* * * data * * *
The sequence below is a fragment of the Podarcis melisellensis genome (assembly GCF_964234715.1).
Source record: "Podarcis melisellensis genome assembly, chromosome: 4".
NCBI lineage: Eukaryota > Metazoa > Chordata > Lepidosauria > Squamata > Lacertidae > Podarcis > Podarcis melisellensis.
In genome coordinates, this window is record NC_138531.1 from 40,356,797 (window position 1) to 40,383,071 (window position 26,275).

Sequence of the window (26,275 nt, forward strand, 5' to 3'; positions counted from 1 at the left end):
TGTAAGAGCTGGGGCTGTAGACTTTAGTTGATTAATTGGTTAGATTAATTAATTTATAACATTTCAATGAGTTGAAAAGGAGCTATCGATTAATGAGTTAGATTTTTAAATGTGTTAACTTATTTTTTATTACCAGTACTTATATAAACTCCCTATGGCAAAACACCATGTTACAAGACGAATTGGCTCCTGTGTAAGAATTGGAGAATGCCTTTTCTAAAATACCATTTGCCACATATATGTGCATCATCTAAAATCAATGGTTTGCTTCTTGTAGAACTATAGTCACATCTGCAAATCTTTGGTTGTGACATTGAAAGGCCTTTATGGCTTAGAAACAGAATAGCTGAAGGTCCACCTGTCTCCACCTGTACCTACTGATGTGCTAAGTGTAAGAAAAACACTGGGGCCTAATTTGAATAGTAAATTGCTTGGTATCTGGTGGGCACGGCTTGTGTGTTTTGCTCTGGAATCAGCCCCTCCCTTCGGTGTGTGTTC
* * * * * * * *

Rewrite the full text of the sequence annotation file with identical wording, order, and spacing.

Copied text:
The sequence below is a fragment of the Podarcis melisellensis genome (assembly GCF_964234715.1).
Source record: "Podarcis melisellensis genome assembly, chromosome: 4".
NCBI lineage: Eukaryota > Metazoa > Chordata > Lepidosauria > Squamata > Lacertidae > Podarcis > Podarcis melisellensis.
In genome coordinates, this window is record NC_138531.1 from 40,356,797 (window position 1) to 40,383,071 (window position 26,275).

Sequence of the window (26,275 nt, forward strand, 5' to 3'; positions counted from 1 at the left end):
TGTAAGAGCTGGGGCTGTAGACTTTAGTTGATTAATTGGTTAGATTAATTAATTTATAACATTTCAATGAGTTGAAAAGGAGCTATCGATTAATGAGTTAGATTTTTAAATGTGTTAACTTATTTTTTATTACCAGTACTTATATAAACTCCCTATGGCAAAACACCATGTTACAAGACGAATTGGCTCCTGTGTAAGAATTGGAGAATGCCTTTTCTAAAATACCATTTGCCACATATATGTGCATCATCTAAAATCAATGGTTTGCTTCTTGTAGAACTATAGTCACATCTGCAAATCTTTGGTTGTGACATTGAAAGGCCTTTATGGCTTAGAAACAGAATAGCTGAAGGTCCACCTGTCTCCACCTGTACCTACTGATGTGCTAAGTGTAAGAAAAACACTGGGGCCTAATTTGAATAGTAAATTGCTTGGTATCTGGTGGGCACGGCTTGTGTGTTTTGCTCTGGAATCAGCCCCTCCCTTCGGTGTGTGTTC